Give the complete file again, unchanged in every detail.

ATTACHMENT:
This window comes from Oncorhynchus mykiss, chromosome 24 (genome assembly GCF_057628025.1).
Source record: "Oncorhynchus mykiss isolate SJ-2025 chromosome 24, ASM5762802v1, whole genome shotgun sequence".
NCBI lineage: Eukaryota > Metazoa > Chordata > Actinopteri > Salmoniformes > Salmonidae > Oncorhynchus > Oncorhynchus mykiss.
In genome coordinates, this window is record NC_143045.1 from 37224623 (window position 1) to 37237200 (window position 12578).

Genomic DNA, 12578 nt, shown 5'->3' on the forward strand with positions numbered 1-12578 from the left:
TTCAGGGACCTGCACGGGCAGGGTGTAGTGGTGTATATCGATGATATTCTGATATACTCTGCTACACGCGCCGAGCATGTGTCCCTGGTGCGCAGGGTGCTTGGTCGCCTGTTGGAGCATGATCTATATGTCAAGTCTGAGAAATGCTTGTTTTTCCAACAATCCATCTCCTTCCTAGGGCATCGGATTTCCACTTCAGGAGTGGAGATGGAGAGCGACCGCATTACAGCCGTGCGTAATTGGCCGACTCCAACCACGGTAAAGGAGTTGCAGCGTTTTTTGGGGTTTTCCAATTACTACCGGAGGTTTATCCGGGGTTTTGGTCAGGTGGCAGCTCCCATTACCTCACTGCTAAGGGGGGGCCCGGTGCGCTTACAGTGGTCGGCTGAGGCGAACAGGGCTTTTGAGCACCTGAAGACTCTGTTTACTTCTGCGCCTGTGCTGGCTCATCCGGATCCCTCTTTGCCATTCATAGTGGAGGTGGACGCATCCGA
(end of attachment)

This window comes from Oncorhynchus mykiss, chromosome 24 (genome assembly GCF_057628025.1).
Source record: "Oncorhynchus mykiss isolate SJ-2025 chromosome 24, ASM5762802v1, whole genome shotgun sequence".
NCBI lineage: Eukaryota > Metazoa > Chordata > Actinopteri > Salmoniformes > Salmonidae > Oncorhynchus > Oncorhynchus mykiss.
In genome coordinates, this window is record NC_143045.1 from 37224623 (window position 1) to 37237200 (window position 12578).

Genomic DNA, 12578 nt, shown 5'->3' on the forward strand with positions numbered 1-12578 from the left:
TTCAGGGACCTGCACGGGCAGGGTGTAGTGGTGTATATCGATGATATTCTGATATACTCTGCTACACGCGCCGAGCATGTGTCCCTGGTGCGCAGGGTGCTTGGTCGCCTGTTGGAGCATGATCTATATGTCAAGTCTGAGAAATGCTTGTTTTTCCAACAATCCATCTCCTTCCTAGGGCATCGGATTTCCACTTCAGGAGTGGAGATGGAGAGCGACCGCATTACAGCCGTGCGTAATTGGCCGACTCCAACCACGGTAAAGGAGTTGCAGCGTTTTTTGGGGTTTTCCAATTACTACCGGAGGTTTATCCGGGGTTTTGGTCAGGTGGCAGCTCCCATTACCTCACTGCTAAGGGGGGGCCCGGTGCGCTTACAGTGGTCGGCTGAGGCGAACAGGGCTTTTGAGCACCTGAAGACTCTGTTTACTTCTGCGCCTGTGCTGGCTCATCCGGATCCCTCTTTGCCATTCATAGTGGAGGTGGACGCATCCGA